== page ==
Schumacher and tourism

Small is beautiful proclaimed Dr E F Schumacher in his early-70s polemic on modern economic structures. A simplistic rendering of his main point is this – the modern economic landscape dominated by large organisations (big business & big government) is far less efficient than would be an economic structure in which a large number of small organisations work together in regional marketplaces.

As a financial consultant working on large infrastructure projects, I have seen the first model closely. Over the last 3 years or so, as a participant in the world of tourism, I can see the potential of the second model. In balance, I feel we in India have completely neglected the second model, which is why we are in the throes of a constant discussion on “inclusive growth”.

Tourism is the classic ‘small is beautiful’ industry. It is an industry in which very large, transnational or even pan-national entities are the exception. (As a simple mind game, try to think of large tourism businesses listed on any major stock exchange – other than a small number of tour operators, there are no large, pure-tourism businesses. The rest are hotel chains and airlines who are really in other businesses). The primary economic actors in tourism are the large number of small, independent hotels, little restaurants and street-food vendors, tour guides, local taxis and so on. Given the large number of individuals that this business touches, the direct impact of a booming local tourism economy is massive.

So if you want get the “inclusive growth” that our worthies have been repeating ad-nauseum about (and getting us into massive government pork-barrel projects in that name, which is exactly the kind of thing that Schumacher warned against), tourism, my friend, is the way to go.

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2 thoughts on “Schumacher and tourism

  1. There are plenty of examples that show tourism is NOT about inclusive growth. Some small businesses servicing the sector can get some benefits, sometimes, but the overall economy may not get many real gains. Also, you can see plenty of examples where larger corporations close out options for small operators. The sector is also prone to volatility and if small businesses tie themselves to tourism alone they will not last long (see a recent indication from another Barbados blog, http://barbadosfreepress.wordpress.com/2007/06/24/barbados-tourism-minister-noel-lynch-things-are-so-bad-that-they-have-just-got-to-get-better-i-hope-maybe-if/).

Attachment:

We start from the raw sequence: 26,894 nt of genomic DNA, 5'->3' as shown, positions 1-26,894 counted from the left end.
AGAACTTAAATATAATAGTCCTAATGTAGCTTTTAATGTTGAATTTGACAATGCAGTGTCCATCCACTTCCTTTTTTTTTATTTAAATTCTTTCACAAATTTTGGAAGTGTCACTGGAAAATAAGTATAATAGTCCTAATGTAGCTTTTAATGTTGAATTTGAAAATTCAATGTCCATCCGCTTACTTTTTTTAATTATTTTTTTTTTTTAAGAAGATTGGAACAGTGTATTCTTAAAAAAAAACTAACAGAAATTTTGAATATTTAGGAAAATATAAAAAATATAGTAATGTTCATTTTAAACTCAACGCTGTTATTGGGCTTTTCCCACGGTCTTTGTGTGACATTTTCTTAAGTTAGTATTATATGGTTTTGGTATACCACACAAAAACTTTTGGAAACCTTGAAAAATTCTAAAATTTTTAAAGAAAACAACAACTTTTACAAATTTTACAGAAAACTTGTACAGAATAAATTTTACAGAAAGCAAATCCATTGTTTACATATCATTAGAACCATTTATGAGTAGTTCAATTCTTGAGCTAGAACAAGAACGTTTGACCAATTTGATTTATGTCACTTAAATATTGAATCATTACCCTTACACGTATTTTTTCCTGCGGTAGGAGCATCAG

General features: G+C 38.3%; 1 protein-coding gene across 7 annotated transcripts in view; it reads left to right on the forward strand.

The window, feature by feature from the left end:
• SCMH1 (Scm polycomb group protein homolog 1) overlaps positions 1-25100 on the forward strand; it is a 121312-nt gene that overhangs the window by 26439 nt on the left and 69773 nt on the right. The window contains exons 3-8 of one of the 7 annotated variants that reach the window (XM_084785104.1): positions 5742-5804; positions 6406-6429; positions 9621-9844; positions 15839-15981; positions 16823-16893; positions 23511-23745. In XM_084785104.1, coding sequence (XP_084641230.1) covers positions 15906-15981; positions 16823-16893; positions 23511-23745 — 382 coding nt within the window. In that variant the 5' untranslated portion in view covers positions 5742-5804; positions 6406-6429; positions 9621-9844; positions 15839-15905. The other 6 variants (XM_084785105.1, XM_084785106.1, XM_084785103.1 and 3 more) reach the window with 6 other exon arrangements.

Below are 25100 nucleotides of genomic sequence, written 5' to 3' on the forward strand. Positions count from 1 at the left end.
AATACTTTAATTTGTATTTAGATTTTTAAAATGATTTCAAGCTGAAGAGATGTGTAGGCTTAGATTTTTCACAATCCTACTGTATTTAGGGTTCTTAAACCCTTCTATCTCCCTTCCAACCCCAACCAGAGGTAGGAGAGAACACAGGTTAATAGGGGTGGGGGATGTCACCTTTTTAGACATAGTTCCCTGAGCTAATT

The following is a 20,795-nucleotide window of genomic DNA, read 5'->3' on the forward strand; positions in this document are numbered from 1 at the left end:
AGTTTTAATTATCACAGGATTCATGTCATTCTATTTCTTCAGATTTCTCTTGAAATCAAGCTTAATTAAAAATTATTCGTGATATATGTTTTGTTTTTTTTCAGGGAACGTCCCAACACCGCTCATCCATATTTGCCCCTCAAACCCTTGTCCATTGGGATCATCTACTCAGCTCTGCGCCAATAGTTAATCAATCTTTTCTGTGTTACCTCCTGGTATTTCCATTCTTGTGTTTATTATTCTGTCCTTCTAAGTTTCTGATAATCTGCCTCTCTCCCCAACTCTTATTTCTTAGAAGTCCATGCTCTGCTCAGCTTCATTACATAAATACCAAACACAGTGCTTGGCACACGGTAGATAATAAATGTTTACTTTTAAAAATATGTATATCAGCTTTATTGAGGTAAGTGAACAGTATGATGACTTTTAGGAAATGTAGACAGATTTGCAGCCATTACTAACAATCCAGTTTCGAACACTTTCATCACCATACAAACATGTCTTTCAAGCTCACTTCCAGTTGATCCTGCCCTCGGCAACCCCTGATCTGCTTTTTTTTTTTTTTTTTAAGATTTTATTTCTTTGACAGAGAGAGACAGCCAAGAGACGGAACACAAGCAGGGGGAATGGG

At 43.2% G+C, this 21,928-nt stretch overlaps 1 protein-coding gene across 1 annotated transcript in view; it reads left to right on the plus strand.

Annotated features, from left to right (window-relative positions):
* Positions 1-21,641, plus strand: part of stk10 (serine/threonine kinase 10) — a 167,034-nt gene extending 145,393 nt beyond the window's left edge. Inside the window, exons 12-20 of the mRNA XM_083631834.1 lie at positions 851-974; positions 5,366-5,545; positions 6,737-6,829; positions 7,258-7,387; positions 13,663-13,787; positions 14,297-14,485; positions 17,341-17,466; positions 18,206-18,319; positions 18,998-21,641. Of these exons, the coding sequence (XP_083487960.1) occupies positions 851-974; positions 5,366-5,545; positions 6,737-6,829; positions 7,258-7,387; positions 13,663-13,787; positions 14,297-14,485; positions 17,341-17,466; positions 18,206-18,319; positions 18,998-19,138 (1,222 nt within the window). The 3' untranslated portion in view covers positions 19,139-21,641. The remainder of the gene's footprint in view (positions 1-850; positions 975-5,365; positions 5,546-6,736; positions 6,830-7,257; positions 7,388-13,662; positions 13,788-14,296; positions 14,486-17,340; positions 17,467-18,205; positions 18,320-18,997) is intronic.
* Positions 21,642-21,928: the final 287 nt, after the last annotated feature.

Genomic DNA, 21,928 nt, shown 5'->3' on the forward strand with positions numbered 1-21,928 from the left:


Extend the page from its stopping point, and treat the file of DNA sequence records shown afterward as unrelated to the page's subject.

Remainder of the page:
2. Caribbeancomment – thanks for your participation. Yes, the points you are raise are indeed pertinent.

    I belong to Kerala, a state in southern India that over the last decade has developed a unique niche in Indian tourism. Over the decade, tourism has made a marked improvement in the lives of a vast number of Keralites – I have seen it up close & for real. It maybe that Kerala is particularly well-suited to this, since it has a very highly literate / educated population. But, the obvious reality is the mushrooming of a large number of small actors in this space in Kerala. I wish this were to happen across the country.

    India is a very large country with a large number of different spheres of economic activity; so the chance of complete dependence on tourism is relatively low.

    As for volatility, tourism in India can be a lot less volatile since the market is largely dependent on domestic tourists & not international tourists. Experience here shows that domestic tourists going on short-breaks to nearby, regional destinations is a pretty steady market. This market is not really affected by the usual international tourism crises such as the middle-east wars, outbreak of SARS, or even a damp world-cup.

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